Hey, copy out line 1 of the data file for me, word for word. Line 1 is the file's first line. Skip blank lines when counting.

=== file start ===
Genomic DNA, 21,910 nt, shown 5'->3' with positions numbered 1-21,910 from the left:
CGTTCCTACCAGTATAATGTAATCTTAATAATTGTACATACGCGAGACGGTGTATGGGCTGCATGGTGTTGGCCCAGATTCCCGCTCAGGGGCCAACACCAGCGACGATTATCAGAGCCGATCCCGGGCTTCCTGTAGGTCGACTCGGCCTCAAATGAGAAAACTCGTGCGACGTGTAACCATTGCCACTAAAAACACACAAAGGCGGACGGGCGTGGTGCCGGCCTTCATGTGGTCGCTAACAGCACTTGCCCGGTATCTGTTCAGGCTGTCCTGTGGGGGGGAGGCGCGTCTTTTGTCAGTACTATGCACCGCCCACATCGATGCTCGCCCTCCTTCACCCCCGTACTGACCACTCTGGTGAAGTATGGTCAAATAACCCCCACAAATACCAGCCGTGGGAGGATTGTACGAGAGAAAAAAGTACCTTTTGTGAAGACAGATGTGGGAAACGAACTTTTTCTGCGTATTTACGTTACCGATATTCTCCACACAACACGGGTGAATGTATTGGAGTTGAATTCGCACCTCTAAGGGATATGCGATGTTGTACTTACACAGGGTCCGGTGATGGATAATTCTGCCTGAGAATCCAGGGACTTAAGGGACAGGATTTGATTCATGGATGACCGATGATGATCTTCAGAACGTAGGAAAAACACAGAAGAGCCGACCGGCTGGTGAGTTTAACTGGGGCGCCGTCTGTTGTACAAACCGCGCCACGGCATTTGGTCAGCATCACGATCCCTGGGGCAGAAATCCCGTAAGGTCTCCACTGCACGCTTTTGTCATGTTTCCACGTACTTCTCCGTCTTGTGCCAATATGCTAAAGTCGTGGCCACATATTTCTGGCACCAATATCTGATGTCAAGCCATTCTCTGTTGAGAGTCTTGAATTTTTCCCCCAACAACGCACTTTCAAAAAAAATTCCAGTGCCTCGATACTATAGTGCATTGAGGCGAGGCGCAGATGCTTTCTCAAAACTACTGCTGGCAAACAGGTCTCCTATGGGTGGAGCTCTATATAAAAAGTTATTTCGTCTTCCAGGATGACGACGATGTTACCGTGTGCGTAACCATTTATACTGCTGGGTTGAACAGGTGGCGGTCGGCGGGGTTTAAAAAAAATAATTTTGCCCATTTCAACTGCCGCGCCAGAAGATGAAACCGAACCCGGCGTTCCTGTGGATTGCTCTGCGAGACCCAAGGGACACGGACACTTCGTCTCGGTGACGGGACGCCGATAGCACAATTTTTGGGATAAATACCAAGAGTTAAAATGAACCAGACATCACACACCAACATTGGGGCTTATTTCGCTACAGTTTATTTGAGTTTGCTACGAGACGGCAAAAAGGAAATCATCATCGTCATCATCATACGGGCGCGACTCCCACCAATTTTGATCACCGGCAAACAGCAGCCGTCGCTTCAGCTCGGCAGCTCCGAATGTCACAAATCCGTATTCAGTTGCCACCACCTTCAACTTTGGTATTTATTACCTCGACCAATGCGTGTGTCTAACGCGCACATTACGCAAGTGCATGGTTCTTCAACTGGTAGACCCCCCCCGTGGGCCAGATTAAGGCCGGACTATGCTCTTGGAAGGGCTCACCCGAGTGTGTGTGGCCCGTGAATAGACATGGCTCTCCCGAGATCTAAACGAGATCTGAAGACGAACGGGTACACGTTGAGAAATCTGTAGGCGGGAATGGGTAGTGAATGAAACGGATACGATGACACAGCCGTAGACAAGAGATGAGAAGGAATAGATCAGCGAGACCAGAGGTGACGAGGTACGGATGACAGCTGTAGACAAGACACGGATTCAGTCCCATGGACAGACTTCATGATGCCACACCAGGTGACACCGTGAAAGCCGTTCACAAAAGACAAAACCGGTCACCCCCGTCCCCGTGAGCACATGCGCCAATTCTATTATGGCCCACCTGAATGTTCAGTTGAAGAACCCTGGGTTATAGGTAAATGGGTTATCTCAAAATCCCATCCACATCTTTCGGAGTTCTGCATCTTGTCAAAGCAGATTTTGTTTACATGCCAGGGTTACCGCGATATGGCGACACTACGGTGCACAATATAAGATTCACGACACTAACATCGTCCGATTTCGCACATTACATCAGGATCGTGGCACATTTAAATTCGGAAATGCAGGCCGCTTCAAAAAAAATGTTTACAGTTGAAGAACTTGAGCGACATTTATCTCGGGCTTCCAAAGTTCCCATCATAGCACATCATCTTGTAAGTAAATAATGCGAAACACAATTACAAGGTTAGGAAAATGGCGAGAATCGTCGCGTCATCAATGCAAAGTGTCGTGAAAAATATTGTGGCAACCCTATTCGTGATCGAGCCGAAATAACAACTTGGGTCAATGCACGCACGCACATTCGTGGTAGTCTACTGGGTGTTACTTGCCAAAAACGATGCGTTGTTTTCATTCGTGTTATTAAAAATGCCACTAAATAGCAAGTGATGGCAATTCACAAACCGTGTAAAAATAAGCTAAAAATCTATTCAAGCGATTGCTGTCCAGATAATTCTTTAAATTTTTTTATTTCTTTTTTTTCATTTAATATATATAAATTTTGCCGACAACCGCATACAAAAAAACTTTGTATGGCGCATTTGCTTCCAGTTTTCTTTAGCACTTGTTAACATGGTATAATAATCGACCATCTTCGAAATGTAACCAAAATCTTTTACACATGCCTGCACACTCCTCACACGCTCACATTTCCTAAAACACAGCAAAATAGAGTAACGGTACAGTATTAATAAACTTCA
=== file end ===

Genomic DNA, 21,910 nt, shown 5'->3' with positions numbered 1-21,910 from the left: